Mulvaney was first elected to Congress in 2010 as part of the anti-government, tea party wave. A founding member of the right-wing House Freedom Caucus, he is among Congress’s most committed fiscal hawks. He has repeatedly voted against his own party’s budget proposals because they were insufficiently conservative.
All this will presumably put him at odds with Trump’s plans to balloon federal deficits through a $7 trillion cut in individual and corporate income taxes, another half-trillion in infrastructure subsidies and other major spending expansions.
It’s unclear how Trump’s fiscally profligate platform meshes with Mulvaney’s preference for penny-pinching. He might push back on Trump’s most expensive ideas. Maybe he’ll employ accounting gimmicks and magic asterisks to force Trump’s numbers to add up. Trump’s campaign advisers have already been doing this, disingenuously claiming that his policies will pay for themselves through unrealistic economic growth.
Or maybe Mulvaney’s job will simply be to convince the rest of the Freedom Caucus to stay mum when deficits explode.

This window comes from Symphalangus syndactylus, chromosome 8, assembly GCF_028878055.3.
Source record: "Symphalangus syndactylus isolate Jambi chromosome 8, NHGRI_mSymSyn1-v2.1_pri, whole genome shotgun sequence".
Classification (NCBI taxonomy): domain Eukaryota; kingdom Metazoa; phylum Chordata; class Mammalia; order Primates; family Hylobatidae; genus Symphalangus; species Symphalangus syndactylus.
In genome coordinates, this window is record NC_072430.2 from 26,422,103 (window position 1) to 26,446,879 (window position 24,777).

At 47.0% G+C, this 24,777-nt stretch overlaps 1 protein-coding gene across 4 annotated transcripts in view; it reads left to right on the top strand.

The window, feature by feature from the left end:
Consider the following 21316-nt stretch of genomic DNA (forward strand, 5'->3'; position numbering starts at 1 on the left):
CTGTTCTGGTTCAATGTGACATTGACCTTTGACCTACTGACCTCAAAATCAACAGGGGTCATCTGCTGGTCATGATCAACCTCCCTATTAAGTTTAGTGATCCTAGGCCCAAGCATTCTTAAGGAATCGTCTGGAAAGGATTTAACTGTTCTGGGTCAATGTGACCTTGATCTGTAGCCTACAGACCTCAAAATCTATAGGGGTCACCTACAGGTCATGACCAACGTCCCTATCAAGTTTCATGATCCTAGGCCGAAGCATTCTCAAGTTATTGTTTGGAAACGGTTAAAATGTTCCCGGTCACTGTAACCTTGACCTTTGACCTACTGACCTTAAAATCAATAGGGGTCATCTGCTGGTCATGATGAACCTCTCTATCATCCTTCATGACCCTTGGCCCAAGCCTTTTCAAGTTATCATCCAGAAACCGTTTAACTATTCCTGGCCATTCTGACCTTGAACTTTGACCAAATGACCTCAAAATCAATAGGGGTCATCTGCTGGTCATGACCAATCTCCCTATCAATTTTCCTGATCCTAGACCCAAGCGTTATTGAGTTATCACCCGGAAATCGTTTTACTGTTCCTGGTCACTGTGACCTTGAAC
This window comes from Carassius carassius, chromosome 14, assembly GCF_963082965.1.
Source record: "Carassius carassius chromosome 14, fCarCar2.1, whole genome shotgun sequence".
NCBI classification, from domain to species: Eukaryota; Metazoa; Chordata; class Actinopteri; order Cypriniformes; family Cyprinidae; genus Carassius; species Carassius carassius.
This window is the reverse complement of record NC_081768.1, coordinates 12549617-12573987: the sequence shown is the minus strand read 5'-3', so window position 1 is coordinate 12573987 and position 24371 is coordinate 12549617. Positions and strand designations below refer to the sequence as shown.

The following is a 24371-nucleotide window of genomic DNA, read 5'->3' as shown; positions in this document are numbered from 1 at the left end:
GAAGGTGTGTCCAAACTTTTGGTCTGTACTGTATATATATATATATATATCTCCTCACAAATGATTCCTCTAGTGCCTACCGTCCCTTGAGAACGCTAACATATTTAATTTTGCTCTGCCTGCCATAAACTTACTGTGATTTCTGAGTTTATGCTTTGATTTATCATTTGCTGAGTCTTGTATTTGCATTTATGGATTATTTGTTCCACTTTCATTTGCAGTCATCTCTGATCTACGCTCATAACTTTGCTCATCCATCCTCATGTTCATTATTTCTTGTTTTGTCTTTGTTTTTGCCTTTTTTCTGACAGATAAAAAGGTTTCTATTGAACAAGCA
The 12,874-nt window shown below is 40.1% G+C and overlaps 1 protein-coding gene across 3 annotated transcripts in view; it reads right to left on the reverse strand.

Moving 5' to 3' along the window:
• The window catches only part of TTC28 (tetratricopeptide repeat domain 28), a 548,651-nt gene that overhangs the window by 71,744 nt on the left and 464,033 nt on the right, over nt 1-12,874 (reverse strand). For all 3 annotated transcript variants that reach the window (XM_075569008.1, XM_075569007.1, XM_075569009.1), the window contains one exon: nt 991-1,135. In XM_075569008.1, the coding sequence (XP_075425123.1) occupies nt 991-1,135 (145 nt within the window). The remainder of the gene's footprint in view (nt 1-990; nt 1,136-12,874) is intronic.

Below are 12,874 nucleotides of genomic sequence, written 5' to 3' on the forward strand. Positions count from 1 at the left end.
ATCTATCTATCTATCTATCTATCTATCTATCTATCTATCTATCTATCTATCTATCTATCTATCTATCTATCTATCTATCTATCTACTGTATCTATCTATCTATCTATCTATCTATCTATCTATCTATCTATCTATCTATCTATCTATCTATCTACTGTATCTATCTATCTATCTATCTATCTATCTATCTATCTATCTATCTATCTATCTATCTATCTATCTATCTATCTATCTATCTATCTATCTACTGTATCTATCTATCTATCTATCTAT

Whatever their differences on line-item details, though, Mulvaney and the president-elect have at least one major thing in common: an alarming openness to defaulting on the federal debt.
As you may recall, during the campaign Trump repeatedly flirted with the idea of defaulting on U.S. debt obligations. In a CNBC interview in May, he suggested that his experience in offloading private debt would translate nicely to federal obligations. That is, he’d simply persuade the country’s creditors to accept less than full payment.
“I would borrow knowing that if the economy crashed you could make a deal,” he said.
When the financial press freaked out, he walked back the language — only to revive it a month later.
Mulvaney has also questioned the need to preserve the country’s sterling reputation as a borrower.
He ran for Congress promising to never raise the country’s debt ceiling, and he has mostly kept to that pledge. Since taking office in January 2011, he has voted against (ultimately successful) legislation to raise this ceiling four times. He also publicly questioned whether failing to raise the ceiling would be such a bad thing, and whether it would necessitate defaulting on our debt.
To be clear: It would, and it would.
To reiterate, Mulvaney is a Bircher Tea Party nutjob who has no problem with defaulting on America's national debt, something that would immediately trigger an economic crisis far worse than 2007-2008, and believes Paul Ryan hasn't cut spending enough.
This person would be Trump's budget director.
Let that sink in.
We're so utterly screwed.